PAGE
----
In the last 19 months that we’ve been traveling back and forth to Mérida, we’ve noticed what differentiates fall, winter and spring. We’ve enjoyed picture-perfect weather (perfect to us, unbearably cold to meridanos), and have endured some difficult heat waves with high humidity. But up to now, we haven’t experienced the infamous rainy season.
Now, we’re booked to fly in during just that period.
We’ve been corresponding with our new next-door neighbor. Last week she wrote that “the rains are coming s l o w l y . . . an afternoon here and there.” In four weeks, I assume it will be a lot wetter, and buggier. We’re packing DEET.
The other thing we’re trying is renting a house, rather than unpacking at a hotel or guesthouse. The house is right next to our fixer-upper property, so we’ll get a taste of life in the neighborhood, and life as a homeowner. The conventional advice is to live in a rental before you ever buy a property. But we’ve been back and forth so much already, and I’ve never had a bad night’s sleep in Mérida. We’re confident enough to dive right in without testing the waters.
Now, about the rainy season. All I know about it is what I’ve read online. Like everything else, I think I have to really experience it to really wrap my head around it. Like during our first trip to Mérida, I had researched and researched, poring over photos and maps, but being there was just a little different. I suppose it’s like that everywhere I have been. Places have to be experienced at 360 degrees with all your senses.
Mérida’s tropical rainy season starts in June and lasts through October, although I suspect July and August are the rainiest. Normally, it rains in the afternoon for maybe a half an hour, followed by a return of sunshine. Streets will flood, but seem to drain before too long, but not before buses have a chance to splash that water in to your house. Locals don nylons (pictured above), which aren’t stockings, they’re plastic sheets. Rains bring cooler temperatures, but can make it more humid. Standing water breeds mosquitos, which spread dengue, a fever that can knock you flat. Everyone seems to have a dengue story. This is everything I’ve gleaned from others’ websites.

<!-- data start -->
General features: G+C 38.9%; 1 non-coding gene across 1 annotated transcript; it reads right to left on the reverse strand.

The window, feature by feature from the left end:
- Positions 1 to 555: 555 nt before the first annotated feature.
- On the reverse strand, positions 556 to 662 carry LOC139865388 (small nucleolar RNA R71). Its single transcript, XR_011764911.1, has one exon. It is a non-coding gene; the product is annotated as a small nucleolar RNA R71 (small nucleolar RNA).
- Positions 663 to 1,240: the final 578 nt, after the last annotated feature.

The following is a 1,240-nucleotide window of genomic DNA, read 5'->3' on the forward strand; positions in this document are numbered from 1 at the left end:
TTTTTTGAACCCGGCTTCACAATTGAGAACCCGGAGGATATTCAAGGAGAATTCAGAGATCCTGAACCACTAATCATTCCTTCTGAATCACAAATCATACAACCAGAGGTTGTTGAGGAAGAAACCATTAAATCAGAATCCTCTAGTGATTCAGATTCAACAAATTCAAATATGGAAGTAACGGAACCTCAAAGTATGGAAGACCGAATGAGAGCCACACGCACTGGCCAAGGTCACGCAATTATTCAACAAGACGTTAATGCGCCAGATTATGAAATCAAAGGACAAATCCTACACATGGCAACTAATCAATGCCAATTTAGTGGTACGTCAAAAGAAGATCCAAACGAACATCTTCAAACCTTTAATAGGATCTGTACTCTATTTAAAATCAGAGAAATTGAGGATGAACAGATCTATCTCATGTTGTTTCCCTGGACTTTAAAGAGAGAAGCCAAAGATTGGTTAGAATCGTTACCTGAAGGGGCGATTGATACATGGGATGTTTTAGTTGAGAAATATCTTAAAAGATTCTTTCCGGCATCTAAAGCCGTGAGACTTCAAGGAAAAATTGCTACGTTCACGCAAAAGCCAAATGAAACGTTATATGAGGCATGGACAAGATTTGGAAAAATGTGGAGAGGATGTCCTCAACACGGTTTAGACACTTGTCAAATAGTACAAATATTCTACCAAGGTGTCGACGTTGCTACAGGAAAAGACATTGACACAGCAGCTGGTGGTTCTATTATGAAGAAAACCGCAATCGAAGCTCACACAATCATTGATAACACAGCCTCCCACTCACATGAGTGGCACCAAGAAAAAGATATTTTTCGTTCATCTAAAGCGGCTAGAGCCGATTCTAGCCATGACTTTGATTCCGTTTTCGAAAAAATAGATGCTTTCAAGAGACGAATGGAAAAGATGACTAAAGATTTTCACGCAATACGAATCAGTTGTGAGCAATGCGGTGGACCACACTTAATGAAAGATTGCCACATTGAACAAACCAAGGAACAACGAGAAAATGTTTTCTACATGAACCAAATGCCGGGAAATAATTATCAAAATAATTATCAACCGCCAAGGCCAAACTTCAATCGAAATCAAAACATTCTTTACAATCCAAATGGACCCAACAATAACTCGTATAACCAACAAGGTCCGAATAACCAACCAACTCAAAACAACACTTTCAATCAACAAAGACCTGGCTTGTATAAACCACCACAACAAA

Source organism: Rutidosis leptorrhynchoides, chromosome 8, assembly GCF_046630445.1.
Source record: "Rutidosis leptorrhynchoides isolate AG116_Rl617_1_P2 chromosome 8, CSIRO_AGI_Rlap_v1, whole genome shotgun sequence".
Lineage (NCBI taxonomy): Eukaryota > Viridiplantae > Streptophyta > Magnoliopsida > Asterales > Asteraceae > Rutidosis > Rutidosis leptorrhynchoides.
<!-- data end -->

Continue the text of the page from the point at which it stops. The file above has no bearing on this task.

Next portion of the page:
In my last five trips, I’ve seen hardly any rain and I can’t seem to shake the notion of Mérida as a bug-free paradise, although I really know better. Our very first night in Mérida, there we were sipping wine with Claudette at Casa Esperanza and sitting under the night sky, unwinding from our trip. It was a clear night, but with some puffy clouds. Then some faint lightning in the distance, a gentle rain shower that swiftly made its way over the casona, and then some owls flew overhead. It was the best possible introduction to Mérida, and first impressions are hard to shake. To this day, part of me thinks every evening will be like that.
This time we will certainly encounter mosquitos, especially since we’ll be staying at a rental house, not a b and b that’s staffed with people to keep things sprayed and swept. But you know where there are mosquitos? The mid-Atlantic and New England! I’m from New Jersey where the mosquito is the state bird. (Old joke; sorry Garden State.) I can’t even enter my lawn after mid-July; it’s just something I look at through my sunroom window. When the light hits the yard just right, you can see countless gnats, mosquitos and whatnot buzzing around. We’ve given up on eating dinner on our deck years ago, and only entertain there after some major chemical fogging, which worries me.
Anyway, after July, I’ll be able to write about Mérida’s rainy season with a tad more authority.